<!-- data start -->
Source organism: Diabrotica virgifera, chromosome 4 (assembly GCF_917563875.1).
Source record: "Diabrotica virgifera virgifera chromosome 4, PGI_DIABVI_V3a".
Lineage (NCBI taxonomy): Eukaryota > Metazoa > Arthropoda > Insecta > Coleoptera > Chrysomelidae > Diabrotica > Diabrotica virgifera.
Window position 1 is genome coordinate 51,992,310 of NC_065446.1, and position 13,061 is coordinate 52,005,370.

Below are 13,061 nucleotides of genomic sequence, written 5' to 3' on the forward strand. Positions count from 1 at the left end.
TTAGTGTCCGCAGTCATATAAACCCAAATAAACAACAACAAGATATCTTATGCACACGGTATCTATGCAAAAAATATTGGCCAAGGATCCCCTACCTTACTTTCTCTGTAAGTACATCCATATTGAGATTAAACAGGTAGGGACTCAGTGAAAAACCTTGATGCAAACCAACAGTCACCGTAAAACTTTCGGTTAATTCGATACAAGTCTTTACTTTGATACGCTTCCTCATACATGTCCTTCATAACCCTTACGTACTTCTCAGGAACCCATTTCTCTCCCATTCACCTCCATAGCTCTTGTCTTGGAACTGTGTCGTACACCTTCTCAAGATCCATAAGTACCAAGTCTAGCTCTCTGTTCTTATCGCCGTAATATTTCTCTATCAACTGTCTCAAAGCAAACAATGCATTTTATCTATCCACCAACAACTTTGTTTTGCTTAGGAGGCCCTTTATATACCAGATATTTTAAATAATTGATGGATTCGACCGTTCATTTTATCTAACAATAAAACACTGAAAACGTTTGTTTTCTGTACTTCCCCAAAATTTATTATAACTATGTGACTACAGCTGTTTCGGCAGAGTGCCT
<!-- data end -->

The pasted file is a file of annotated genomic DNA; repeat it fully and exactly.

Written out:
Source organism: Diabrotica virgifera, chromosome 4 (assembly GCF_917563875.1).
Source record: "Diabrotica virgifera virgifera chromosome 4, PGI_DIABVI_V3a".
Lineage (NCBI taxonomy): Eukaryota > Metazoa > Arthropoda > Insecta > Coleoptera > Chrysomelidae > Diabrotica > Diabrotica virgifera.
Window position 1 is genome coordinate 51,992,310 of NC_065446.1, and position 13,061 is coordinate 52,005,370.

Below are 13,061 nucleotides of genomic sequence, written 5' to 3' on the forward strand. Positions count from 1 at the left end.
TTAGTGTCCGCAGTCATATAAACCCAAATAAACAACAACAAGATATCTTATGCACACGGTATCTATGCAAAAAATATTGGCCAAGGATCCCCTACCTTACTTTCTCTGTAAGTACATCCATATTGAGATTAAACAGGTAGGGACTCAGTGAAAAACCTTGATGCAAACCAACAGTCACCGTAAAACTTTCGGTTAATTCGATACAAGTCTTTACTTTGATACGCTTCCTCATACATGTCCTTCATAACCCTTACGTACTTCTCAGGAACCCATTTCTCTCCCATTCACCTCCATAGCTCTTGTCTTGGAACTGTGTCGTACACCTTCTCAAGATCCATAAGTACCAAGTCTAGCTCTCTGTTCTTATCGCCGTAATATTTCTCTATCAACTGTCTCAAAGCAAACAATGCATTTTATCTATCCACCAACAACTTTGTTTTGCTTAGGAGGCCCTTTATATACCAGATATTTTAAATAATTGATGGATTCGACCGTTCATTTTATCTAACAATAAAACACTGAAAACGTTTGTTTTCTGTACTTCCCCAAAATTTATTATAACTATGTGACTACAGCTGTTTCGGCAGAGTGCCT